The whole charismatic and pentecostal movement has gone crazy with this, due to lack of dispensationaly, rightly dividing the Scripture 2 Tim 2 v 15.

It is not the purpose of this document to explore this in detail however the following points should be noted:

What the “Baptism of the Holy Spirit” is NOT:

1: an experience that is felt

2: emotional activity or ecstatics

3: speaking in tongues (all forms of tongues ceased at 70 A.D.)

4: related to human feelings

5: progressive or nor can it be improved on (your receive as much of the Spirit at Salvation as you will ever have)

6: related to human merit or works

7: a matter of believer’s volition (you do not chose to be baptized with the Spirit. It happens regardless)

8: a second blessing

What the “Baptism of the Holy Spirit” is:

1: a real identification by Jesus with the Holy Spirit.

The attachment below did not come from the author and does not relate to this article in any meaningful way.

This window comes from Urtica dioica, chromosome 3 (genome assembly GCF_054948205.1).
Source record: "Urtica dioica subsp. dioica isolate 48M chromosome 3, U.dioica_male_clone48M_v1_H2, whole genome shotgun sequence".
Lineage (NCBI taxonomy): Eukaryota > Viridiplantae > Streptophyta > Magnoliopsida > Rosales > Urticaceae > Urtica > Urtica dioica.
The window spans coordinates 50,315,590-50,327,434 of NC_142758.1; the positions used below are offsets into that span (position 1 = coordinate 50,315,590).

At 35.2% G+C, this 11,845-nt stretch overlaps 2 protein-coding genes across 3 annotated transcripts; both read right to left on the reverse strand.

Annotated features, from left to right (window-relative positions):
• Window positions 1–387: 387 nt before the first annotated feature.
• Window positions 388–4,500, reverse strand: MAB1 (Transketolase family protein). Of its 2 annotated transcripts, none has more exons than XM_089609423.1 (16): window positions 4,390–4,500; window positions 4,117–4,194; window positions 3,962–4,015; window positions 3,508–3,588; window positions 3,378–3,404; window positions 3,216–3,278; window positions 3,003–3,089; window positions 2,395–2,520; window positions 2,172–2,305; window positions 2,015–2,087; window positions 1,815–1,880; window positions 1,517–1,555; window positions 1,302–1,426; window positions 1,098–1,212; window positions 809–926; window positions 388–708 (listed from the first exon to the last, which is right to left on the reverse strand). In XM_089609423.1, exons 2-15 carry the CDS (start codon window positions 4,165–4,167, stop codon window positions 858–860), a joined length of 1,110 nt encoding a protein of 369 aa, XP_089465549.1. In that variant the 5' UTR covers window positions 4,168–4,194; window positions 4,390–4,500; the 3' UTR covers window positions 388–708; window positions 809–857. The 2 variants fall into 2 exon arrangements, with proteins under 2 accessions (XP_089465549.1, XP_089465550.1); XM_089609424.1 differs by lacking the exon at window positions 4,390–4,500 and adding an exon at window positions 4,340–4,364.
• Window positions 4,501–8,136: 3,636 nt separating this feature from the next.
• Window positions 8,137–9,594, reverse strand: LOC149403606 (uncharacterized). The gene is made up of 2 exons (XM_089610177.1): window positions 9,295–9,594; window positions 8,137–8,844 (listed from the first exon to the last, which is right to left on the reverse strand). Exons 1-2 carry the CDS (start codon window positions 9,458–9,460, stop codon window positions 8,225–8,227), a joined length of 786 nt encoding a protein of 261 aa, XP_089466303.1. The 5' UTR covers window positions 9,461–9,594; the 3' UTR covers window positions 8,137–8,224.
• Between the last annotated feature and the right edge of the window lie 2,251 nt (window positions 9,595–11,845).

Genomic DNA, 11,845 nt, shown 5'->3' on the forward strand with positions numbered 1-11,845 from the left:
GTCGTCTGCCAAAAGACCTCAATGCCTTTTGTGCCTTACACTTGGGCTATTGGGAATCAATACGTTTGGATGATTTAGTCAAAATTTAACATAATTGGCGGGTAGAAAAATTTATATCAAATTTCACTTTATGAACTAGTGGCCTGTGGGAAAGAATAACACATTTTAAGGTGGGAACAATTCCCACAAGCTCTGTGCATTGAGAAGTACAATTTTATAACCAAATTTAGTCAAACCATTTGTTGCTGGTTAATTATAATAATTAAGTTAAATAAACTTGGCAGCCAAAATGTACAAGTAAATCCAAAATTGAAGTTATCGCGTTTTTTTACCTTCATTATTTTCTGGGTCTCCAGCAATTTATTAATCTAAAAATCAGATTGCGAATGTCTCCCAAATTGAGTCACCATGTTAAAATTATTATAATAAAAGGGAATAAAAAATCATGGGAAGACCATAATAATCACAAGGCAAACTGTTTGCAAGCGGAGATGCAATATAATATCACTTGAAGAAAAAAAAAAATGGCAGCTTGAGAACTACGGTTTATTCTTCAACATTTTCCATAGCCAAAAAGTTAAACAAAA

2: obtained “en Toto” at the moment of Salvation

3: eternal in nature and cannot be canceled

4: known through the perception and metabolizing of the mystery doctrine of the church age, therefore it cannot be applied in a state of ignorance.

IMPORTANT POINT: while many of the so called “Experiences” people are having all over the world, and ascribing it to the work of the Holy Spirit it is important to note that; “Everything that is real is not from God!”. ie Gossip is real, it is not from God!

5: Baptism of fire (Real)

Mat 3 v 11 – He will baptize you with the Holy Spirt and fire

Luke 3 v 16